Wellesley College Sophomore Shavanna Calder Wins
Boston Theatrical Acclaim

For immediate release:
June 2, 2006
CONTACT:
Arlie Corday
781-283-3321

WELLESLEY, Mass. – Wellesley College sophomore Shavanna Calder of Vacaville, Calif., has garnered a plum theater role in Boston, winning critical acclaim as Emmie, the daughter of a 1960s Southern maid in the SpeakEasy Stage Company musical “Caroline, or Change,” which runs at the Calderwood Pavilion through June 18.

The daughter of Ed Calder of Sacramento and Audrey Calder-Wood of Vacaville, the 20-year-old attended Vacaville High School. Calder has always lived in Vacaville; her parents had earlier emigrated from Guyana.

She started acting at age 5 when her father was in a community college production of “Big River.” She had been attending his rehearsals for fun when one day a little girl acting in the show failed to show up for a performance. Shavanna easily stepped into the role—and musical theater has been her passion ever since. Growing up, she performed in many productions and attended California State Summer School for the Arts. A well-rounded thespian, in high school, she served in the Student Council, volunteered at the senior center and played varsity tennis.

At Wellesley, she is majoring in cinema and media studies with a minor in sociology. She has performed in the theatrical production of “For Colored Girls Who Have Considered Suicide When the Rainbow Is Enuf” through Ethos, a Wellesley group for women of African descent.

Juggling rehearsals, classes and performances this semester have been a challenge, Calder said, but well worthwhile.

“This experience has been absolutely incredible,” she said. “The ‘Caroline, or Change’ cast, production team and crew is filled with amazingly talented and yet humble people. Being with these people day in and day out has given me the opportunity to soak up knowledge and build great relationships. I’ve really valued their support and honesty.”

Calder stumbled across an audition announcement for the Tony Kushner/Jeanine Tesori musical at the end of the fall semester. She soon decided to audition for the part of Emmie, the daughter of title character Caroline. She won over director Paul Daigneault.

“You want to know that she’s been brought up by this strong-minded woman, that Caroline is inadvertently changing the world by the way she’s raising her kids,” Daigneault told The Boston Globe. “Shavanna had all that.”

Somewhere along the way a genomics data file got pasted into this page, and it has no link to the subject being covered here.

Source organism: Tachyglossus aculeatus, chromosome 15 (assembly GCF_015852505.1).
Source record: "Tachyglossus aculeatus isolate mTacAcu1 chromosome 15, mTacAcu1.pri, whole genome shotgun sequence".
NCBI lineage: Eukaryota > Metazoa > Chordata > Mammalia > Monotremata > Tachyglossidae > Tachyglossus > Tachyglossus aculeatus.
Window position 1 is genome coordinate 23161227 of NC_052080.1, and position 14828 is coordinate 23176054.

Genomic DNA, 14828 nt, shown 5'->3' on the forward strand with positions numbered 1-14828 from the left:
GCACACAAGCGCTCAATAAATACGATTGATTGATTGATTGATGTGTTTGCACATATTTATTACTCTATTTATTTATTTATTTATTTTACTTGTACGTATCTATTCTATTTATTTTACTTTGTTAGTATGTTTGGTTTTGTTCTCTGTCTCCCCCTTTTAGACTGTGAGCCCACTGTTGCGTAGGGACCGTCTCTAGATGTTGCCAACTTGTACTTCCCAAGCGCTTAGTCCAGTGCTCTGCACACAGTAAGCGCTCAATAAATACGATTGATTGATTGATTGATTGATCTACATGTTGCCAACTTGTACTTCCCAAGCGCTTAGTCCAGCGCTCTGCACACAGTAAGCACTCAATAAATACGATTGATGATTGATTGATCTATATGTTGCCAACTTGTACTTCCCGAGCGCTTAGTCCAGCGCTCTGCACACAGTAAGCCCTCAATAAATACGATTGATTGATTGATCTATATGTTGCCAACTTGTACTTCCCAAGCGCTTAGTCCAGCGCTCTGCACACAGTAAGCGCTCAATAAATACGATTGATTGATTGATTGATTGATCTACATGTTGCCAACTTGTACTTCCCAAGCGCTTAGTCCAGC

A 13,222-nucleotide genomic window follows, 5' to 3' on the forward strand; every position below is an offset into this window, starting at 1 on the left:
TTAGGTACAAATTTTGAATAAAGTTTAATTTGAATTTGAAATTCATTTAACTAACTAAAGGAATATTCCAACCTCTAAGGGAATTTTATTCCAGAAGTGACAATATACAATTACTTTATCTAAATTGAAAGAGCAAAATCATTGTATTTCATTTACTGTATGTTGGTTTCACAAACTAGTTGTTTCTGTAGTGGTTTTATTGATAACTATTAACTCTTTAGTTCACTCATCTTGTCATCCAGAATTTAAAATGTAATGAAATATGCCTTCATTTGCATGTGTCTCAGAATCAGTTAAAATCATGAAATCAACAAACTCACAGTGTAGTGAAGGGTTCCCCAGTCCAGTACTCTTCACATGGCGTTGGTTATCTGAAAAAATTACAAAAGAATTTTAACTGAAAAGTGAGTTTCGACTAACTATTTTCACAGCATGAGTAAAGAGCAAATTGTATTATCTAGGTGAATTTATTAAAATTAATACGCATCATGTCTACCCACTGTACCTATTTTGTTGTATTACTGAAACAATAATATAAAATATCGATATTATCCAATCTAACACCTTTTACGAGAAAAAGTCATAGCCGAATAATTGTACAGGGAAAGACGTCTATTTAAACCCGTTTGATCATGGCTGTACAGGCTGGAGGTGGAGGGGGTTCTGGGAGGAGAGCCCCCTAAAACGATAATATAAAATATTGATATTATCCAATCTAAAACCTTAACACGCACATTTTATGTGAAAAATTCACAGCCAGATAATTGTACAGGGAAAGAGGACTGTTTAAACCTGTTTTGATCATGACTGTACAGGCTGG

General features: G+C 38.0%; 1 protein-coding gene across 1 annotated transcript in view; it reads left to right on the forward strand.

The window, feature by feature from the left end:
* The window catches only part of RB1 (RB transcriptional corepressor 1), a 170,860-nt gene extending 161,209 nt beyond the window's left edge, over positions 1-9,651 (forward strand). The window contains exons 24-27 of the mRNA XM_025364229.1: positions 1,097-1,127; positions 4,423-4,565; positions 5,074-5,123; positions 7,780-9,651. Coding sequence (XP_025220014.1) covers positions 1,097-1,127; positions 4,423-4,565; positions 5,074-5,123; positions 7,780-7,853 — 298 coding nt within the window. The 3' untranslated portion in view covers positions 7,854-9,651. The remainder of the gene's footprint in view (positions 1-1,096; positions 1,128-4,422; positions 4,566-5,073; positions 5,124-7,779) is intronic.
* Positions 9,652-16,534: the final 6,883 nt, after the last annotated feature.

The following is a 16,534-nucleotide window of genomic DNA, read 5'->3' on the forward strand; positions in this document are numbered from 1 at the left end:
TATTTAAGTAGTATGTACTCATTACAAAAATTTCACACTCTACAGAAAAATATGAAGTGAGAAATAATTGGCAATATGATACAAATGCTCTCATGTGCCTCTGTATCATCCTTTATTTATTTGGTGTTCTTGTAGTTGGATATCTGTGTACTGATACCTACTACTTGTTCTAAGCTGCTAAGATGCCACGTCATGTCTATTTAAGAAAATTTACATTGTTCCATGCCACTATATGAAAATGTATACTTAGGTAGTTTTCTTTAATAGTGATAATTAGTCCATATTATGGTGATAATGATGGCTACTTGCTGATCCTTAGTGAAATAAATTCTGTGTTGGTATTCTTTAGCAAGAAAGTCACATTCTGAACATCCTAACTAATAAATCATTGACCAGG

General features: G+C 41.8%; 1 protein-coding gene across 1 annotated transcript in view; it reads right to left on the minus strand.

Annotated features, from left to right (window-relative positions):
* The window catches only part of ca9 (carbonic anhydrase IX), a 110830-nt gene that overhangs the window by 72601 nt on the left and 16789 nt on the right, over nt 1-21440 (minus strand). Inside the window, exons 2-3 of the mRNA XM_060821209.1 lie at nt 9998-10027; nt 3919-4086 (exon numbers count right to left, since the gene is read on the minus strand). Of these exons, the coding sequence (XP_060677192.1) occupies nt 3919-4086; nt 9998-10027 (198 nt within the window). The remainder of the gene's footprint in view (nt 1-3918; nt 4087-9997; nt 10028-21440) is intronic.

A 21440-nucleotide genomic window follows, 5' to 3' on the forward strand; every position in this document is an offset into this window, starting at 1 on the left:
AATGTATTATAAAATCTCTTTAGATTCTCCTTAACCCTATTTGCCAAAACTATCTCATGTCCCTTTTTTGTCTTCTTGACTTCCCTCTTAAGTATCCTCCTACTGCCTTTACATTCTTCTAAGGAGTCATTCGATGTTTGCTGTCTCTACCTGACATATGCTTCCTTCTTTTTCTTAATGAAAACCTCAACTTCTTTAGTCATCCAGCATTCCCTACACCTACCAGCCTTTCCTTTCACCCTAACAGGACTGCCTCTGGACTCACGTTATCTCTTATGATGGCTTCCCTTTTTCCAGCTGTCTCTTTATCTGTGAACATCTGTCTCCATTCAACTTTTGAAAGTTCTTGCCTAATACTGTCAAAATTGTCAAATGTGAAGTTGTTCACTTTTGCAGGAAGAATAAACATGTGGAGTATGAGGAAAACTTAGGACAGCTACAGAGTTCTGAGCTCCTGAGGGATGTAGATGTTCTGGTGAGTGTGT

To Calder, the experience has been exhilarating from the start, saying, “I really believe this show has been a Godsend, because of the way things have worked out from the audition experience up until now.”

In addition to her performances, during one intermission, she interviewed and videotaped people in the company for a project that became part of her final exams at Wellesley.

“I received so much support from the cast in this,” she said. “After the show that night, I spent five hours editing the video. It took a lot of dedication, but working with Speakeasy Stage and the cast made it easier. I felt it was like taking on another class that I couldn’t get at Wellesley, and then some, because of the commute.” Calder traveled an hour and 15 minutes from Wellesley to the rehearsal location.

Now that classes are over for the spring term, she has a few days as the production winds down to savor her experience. “I think that this semester I was very lucky to have a lot of artistic professors who understood the importance of this opportunity,” she said. “Balancing studies with the show was not easy, but musical theater is my passion and that simply made it worth it.”

Once the show closes, she will return to California for the summer to work as an intern at the California Musical Theatre in Sacramento.

For a review and a feature story about Calder and “Caroline, or Change,” from The Boston Globe, go to www.boston.com/ae/theater_arts/articles/2006/05/09/speakeasys_caroline_captivates/
and www.boston.com/news/globe/living/articles/2006/05/24/two_for_the_show/

Since 1875, Wellesley College has been a leader in providing an excellent liberal arts education for women who will make a difference in the world. Its 500-acre campus near Boston is home to 2,300 undergraduate students from all 50 states and 68 countries. For more information, go to www.wellesley.edu.

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